Introducing the Bottle: How Early Is Too Early, How Late Is Too Late?
I’m expecting my first child is 4-6 weeks depending on how much little baby wants to get out of there. My plan is to breastfeed, and I would love to exclusively breastfeed for a year. I’m in Canada so I could take a year’s leave, but unfortunately due to financial reasons, I’m going back to work after 5-6 months and my husband will be staying home with baby. (We can’t live on a third of my salary and no benefits for a year ) I’m a teacher, so I can’t really do the whole pumping at work thing unless it was during lunch break, and that just seems like too much hassle with supervision and extra help at lunch etc. when I can barely find time to just go pee during the school day.
So, the current plan is to breastfeed until I have to go back to work and then mix breastfeeding when I’m at home, and formula while I’m at work. So really at that point, baby will only need 1-2 bottles of formula during the day on average.
That’s all fine and dandy… so when do I start introducing bottles? Do I introduce them with formula early on? Or just with breastmilk to start? I know some picky babies that refuse formula if they’ve only ever had breastmilk and that refuse bottles.
How do I ensure that this will work out 5-6 months down the road?
A confused first time mum.
The timing of bottle introduction is an easy question to get confused over, because holy crap, Internet, you sure are full of a million different and contradictory opinions and theories about it. MAKE UP YOUR MIND. Introduce too early and risk nipple confusion and bottle preference and screw up breastfeeding forever! Introduce too late and risk all-out full-on bottle rejection and screw up your work/daycare plans and any hope of a few hours’ escape! Heck, I’m pretty sure I’ve covered other versions of this question already, but the question keeps getting asked. So why not, let’s talk about it again.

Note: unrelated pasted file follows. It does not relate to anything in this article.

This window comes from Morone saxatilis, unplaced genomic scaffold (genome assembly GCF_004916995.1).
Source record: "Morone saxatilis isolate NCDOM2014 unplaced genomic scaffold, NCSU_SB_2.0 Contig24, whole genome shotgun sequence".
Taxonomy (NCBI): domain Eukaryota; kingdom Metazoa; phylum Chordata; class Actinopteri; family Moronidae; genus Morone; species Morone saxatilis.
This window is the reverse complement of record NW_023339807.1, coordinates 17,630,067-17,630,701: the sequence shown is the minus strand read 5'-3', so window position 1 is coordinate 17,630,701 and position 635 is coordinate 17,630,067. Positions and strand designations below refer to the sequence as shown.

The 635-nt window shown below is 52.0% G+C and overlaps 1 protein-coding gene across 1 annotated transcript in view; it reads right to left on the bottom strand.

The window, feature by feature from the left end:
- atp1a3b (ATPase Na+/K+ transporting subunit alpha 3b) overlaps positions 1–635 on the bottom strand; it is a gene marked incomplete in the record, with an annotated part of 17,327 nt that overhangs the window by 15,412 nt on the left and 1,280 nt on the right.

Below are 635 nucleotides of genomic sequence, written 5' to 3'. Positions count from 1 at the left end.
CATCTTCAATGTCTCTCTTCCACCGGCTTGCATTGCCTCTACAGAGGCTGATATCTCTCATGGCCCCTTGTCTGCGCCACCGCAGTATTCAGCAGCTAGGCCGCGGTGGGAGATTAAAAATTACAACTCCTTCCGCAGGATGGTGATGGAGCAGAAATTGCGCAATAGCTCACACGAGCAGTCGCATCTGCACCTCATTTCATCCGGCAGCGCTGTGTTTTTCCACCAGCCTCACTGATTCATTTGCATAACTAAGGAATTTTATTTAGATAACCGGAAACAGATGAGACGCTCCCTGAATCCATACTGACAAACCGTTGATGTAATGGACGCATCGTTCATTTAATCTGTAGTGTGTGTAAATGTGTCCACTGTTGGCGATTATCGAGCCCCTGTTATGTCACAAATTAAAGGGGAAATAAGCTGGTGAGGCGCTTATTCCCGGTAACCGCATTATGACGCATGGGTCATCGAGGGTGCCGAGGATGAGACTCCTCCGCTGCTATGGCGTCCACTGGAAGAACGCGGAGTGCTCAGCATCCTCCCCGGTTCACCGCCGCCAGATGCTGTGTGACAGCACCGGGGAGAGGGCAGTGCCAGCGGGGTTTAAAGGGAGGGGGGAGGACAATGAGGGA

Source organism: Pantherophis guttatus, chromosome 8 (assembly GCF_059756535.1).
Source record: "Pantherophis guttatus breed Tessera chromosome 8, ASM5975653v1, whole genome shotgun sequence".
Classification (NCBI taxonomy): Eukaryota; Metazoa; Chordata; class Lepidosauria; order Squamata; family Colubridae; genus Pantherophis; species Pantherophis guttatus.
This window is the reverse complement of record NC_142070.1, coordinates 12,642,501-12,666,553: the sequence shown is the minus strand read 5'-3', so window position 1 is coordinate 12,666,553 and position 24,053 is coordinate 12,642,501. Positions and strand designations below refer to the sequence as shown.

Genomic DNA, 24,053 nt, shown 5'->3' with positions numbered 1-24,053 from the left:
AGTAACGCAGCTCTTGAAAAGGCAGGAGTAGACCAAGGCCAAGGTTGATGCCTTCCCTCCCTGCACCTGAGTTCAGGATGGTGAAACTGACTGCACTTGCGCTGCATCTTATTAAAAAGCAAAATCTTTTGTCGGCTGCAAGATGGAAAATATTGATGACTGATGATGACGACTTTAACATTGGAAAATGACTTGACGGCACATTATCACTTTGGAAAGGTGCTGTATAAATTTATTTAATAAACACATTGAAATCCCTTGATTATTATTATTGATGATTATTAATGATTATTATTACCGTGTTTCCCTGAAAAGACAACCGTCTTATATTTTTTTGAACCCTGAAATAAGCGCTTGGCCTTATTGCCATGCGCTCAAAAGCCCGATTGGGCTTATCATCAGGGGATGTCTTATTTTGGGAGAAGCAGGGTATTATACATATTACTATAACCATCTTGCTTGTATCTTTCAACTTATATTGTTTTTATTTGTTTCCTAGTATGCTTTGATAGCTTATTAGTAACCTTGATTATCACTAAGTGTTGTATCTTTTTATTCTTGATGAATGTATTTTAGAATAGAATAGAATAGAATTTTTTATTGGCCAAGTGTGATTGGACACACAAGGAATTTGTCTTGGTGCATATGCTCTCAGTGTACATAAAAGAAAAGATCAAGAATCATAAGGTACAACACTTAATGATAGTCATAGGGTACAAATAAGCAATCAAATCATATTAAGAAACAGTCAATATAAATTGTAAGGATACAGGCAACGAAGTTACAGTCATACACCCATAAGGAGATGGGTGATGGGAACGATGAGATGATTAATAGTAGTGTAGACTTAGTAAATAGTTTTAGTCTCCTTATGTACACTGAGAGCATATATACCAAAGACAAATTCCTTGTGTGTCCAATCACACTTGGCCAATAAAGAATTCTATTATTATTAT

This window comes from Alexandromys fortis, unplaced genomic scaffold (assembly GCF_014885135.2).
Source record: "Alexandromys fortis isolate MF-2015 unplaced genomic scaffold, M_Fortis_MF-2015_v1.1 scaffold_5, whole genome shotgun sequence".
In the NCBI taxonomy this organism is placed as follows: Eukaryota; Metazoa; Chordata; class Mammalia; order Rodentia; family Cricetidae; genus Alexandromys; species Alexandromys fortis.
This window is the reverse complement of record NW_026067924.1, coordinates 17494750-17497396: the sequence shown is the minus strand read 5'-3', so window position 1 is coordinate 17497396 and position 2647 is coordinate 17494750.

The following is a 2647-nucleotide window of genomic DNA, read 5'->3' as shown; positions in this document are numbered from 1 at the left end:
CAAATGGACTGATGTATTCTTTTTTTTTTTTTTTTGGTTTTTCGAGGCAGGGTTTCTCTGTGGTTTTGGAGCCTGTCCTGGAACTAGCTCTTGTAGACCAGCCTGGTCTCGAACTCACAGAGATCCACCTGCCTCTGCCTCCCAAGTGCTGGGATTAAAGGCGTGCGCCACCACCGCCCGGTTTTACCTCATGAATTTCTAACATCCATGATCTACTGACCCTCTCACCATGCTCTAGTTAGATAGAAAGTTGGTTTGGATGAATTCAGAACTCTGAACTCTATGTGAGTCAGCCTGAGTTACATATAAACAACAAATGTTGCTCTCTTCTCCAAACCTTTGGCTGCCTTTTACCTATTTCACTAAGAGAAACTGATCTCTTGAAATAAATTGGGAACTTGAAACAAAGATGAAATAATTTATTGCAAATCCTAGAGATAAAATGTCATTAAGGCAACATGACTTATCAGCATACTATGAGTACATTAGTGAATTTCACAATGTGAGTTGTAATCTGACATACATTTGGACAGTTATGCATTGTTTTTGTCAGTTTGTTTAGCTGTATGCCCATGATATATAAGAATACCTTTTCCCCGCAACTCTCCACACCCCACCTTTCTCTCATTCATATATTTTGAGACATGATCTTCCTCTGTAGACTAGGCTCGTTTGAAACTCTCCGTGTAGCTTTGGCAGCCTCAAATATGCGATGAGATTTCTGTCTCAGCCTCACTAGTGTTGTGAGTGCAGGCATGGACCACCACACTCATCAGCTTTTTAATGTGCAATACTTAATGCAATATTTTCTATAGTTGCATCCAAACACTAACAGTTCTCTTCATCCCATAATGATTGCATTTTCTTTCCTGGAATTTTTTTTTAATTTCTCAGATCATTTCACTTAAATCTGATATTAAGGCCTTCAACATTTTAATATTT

We successfully switched back and forth between bottles and boob, and formula and breastmilk, with all three of our babies, and let me tell you: It was GREAT. Is it okay to admit that? Because I repeat: IT WAS GREAT. Best of all of the worlds, personally speaking.
Not that it technically happened by choice, mind you, and didn’t cause me all kinds of new-mom anxiety at the time. I had major supply issues with my first baby, and so a bottle of formula was introduced on day four or five when his weight loss officially dipped too far. (He also had a very weak suck, which compounded the supply problem, but we never experienced any nipple confusion or bottle preference, despite the bottle being “easier.” YMMV.) I probably supplemented at least once a day from then on until he weaned. My other two also had their first bottle of formula within their first few days because my milk took forever to come in and they were dehydrated. Once the bottle was introduced AND breastfeeding was going well, it just made sense for us to keep using the bottle every now and then. I’d pump milk to up my supply and we kept formula around too, so I had the freedom to like, go get my hair done or go out on a date night.